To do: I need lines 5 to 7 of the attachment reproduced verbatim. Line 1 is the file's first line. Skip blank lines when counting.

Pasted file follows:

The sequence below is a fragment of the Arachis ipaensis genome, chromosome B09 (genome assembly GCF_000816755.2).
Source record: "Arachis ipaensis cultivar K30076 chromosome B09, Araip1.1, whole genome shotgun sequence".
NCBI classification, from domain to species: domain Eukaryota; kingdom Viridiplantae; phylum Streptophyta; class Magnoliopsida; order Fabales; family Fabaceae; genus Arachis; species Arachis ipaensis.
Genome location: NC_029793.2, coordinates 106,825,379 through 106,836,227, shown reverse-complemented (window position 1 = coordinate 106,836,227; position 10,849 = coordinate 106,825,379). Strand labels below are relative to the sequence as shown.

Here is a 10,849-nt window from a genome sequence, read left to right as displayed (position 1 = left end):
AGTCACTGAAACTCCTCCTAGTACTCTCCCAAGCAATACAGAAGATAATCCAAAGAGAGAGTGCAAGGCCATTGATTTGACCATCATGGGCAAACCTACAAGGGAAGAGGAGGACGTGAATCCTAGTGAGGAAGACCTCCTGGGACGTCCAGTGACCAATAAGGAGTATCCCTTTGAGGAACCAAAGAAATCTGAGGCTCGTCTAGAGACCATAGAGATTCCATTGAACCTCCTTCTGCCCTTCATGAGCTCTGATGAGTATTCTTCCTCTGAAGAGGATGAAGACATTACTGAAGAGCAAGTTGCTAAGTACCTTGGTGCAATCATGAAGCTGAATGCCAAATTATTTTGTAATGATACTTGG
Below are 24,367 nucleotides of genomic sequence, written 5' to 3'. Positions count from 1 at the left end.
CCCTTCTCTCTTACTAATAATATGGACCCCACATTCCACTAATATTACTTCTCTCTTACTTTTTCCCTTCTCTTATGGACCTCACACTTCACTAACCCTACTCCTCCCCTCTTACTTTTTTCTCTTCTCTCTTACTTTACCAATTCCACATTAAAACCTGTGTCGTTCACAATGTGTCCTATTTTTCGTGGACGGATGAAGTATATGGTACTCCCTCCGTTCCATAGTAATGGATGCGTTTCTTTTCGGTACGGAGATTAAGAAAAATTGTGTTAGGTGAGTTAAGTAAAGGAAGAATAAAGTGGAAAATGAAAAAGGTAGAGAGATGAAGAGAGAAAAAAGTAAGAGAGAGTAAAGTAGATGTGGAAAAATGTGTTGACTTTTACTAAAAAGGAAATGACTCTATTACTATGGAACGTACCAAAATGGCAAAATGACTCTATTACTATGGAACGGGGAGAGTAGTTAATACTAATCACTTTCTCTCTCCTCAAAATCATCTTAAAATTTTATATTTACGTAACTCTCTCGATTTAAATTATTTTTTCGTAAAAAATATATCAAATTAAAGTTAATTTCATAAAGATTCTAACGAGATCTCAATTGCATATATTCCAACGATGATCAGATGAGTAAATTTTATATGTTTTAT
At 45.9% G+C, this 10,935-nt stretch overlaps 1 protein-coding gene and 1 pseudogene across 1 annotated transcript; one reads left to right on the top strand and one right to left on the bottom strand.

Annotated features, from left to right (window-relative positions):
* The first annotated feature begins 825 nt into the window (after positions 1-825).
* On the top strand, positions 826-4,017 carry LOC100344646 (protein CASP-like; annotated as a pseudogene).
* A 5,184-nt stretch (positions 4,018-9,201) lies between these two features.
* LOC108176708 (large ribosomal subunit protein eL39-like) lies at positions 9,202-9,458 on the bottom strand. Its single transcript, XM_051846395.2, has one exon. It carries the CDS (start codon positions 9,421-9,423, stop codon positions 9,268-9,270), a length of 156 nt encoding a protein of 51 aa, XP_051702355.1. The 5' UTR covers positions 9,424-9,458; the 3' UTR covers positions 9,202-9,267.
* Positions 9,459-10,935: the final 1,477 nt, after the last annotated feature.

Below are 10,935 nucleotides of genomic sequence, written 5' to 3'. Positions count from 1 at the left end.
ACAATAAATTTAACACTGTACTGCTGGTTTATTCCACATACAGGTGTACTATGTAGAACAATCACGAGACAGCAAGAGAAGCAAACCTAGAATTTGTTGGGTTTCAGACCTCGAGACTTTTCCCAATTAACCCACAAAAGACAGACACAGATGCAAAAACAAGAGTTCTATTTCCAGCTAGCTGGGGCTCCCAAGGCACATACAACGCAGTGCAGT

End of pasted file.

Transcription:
Here is a 10,849-nt window from a genome sequence, read left to right as displayed (position 1 = left end):
AGTCACTGAAACTCCTCCTAGTACTCTCCCAAGCAATACAGAAGATAATCCAAAGAGAGAGTGCAAGGCCATTGATTTGACCATCATGGGCAAACCTACAAGGGAAGAGGAGGACGTGAATCCTAGTGAGGAAGACCTCCTGGGACGTCCAGTGACCAATAAGGAGTATCCCTTTGAGGAACCAAAGAAATCTGAGGCTCGTCTAGAGACCATAGAGATTCCATTGAACCTCCTTCTGCCCTTCATGAGCTCTGATGAGTATTCTTCCTCTGAAGAGGATGAAGACATTACTGAAGAGCAAGTTGCTAAGTACCTTGGTGCAATCATGAAGCTGAATGCCAAATTATTTTGTAATGATACTTGG
Below are 24,367 nucleotides of genomic sequence, written 5' to 3'. Positions count from 1 at the left end.